Since it was my first time dressing up my own baby, you would think I would have gone all out with a fancy homemade costume. Turns out - I'm not that kind of mom (at least not this year), BUT, we did wind up with 3 different costumes.

The Amsterdam Mamas (the expat moms group in Amsterdam) hosted a Halloween parade on Sunday, so we went with some friends. It was the first really cold day, so we had forego our original costume plan and bundle Pip up. I had a last minute spark of inspiration...

Bear suit + Tutu = A Dancing Bear!

Most of the activities were for bigger kids, but she had a ton of fun sitting in the bouncy castle while the other kids bounced around her and she is always happy to crawl around on a new playground.

When we got home where it was warm, she wore her other costume.

I bought this in a moment of online shopping weakness back in the spring from one of those horrible, unreliable Chinese companies. The tag is sewn on the outside, but you get what you pay for. Our growling baby dino in her true form.

And of course, she had to wear a costume on Halloween!

We had lunch plans to show off this silly skeleton (thanks Kelsey K!) but her overproduction of boogers canceled that. We decided to try out decorating the pumpkin with stickers as a "pincher-grasp practice" activity, and had some success.

Happy Halloween friends!!

Tuesday, February 20, 2018

One year...

A year ago today, Danny called up Amsterdam and told them we were on our way. Then 2 days later, I was going to explode with the secret so I started this blog.

A year ago we had just been told we might not be able to have kids, we were both in jobs that felt like they were leading absolutely no where, we had just watched Donald Trump assume the presidency of the US, and we were both so itchy for some hope and change.

In the past 365 days, I have regretted this decision exactly three times. 1 - when I found out I was pregnant and was overwhelmed with the thought of raising a baby a continent away from my friends and family. 2- When my Nonno died and I couldn't be with my family. 3 - When Rocket died and I couldn't be there for my best friend. Beyond these moments of fear and grief - at every turn it has felt like the right choice.

Don't get me wrong - its hard. It is so.hard to miss our people, to miss tacos, to miss legal documents written in English. And it is really, really hard to be raising a perfect little Dutch tulip so far from so many people who love her.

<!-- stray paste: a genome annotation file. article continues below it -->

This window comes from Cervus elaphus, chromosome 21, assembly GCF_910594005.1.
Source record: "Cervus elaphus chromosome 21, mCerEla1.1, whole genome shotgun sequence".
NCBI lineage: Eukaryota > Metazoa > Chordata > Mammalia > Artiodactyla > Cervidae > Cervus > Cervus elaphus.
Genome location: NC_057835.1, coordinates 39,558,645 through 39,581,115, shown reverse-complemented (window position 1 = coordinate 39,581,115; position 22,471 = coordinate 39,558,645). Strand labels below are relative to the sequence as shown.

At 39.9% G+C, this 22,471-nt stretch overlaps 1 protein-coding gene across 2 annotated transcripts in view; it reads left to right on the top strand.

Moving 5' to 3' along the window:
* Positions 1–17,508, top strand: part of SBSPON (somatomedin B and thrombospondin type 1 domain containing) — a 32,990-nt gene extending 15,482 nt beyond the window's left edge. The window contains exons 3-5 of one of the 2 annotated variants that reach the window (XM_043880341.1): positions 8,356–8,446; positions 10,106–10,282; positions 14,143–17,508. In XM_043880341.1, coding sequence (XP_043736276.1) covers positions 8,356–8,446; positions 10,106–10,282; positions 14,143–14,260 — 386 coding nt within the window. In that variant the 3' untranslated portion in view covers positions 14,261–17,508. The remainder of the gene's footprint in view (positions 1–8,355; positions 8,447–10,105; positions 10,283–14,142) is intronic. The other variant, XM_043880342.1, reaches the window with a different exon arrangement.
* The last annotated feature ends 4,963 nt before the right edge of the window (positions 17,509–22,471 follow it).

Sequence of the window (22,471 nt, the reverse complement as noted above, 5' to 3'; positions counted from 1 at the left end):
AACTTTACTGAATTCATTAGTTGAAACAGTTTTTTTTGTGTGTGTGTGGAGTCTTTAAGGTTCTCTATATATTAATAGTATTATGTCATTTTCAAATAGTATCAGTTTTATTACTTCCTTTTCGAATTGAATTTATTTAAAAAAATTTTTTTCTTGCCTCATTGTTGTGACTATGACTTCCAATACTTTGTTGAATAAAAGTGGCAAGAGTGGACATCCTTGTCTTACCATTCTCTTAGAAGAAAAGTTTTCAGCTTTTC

People always ask why we moved here and I inevitably fumble through an explanation somewhere between "we love a good adventure," and "have you *seen* America recently?" But the simplest why is because we like how our tax dollars are spent. We traded in "high" salaries and "low" taxes for something approaching the reverse and don't complain because we are happy with where the money is going.

The money goes towards free health care for every child until they turn 18. It goes towards innovative projects to protect against climate change (pretty critical for a country that is below sea level). It goes towards better bike paths, daycare tax credits, good public schools, and affordable housing.  Things we truly believe in and want to be funding.

There are other reasons too. It is dreamy to live in the Jordaan (despite the inevitable weekend influx of too-many tourists). We still stop on every bridge to look up and down whichever canal we're crossing for a small moment of gratitude that we live in a new and beautiful city.  It cannot be overstated how much happier we are to live in a biking city and a biking country. We relish the challenge of a new language and the opportunity to raise a bilingual child.  We lucked into jobs that are rewarding - where we are valued and our voices matter.

We are grateful for the technology that helps us connect to the other side of the ocean (who doesn't love waking up to a daily #Pipstagram?) and how much more we value time spent in the company of those we love.

We don't know how long we'll be here but I do promise to try to blog more this year.

Saturday, January 20, 2018

Eerst Nationale Tulpendag

Apparently January is the official launch of tulip season in the Netherlands, which is kind of strange because I wouldn't quite call it tulip weather outside, but I think this is when they get planted so they bloom in the spring. Despite the 38 degree weather (3 degrees Celsius) we ventured out to experience Nationale Tulpendag and see 200,000 tulips planted in Dam Square.

As with any sort of free event in a heavily tourist populated place - it was kind of a shit show. The line to get in to pick the free tulips stretched on far longer than we had any interest in waiting.  Having been warned that this would be the case, I went up to the fence to snap a couple of pictures of other people picking flowers before we left. The man standing next to me at the fence asked one of the security guards inside the garden to snag him a few flowers, which he happily did (there are no rules here). So I mustered up the courage to use my very, very rudimentary Dutch to ask if I could have one of his blooms, which he happily gave me.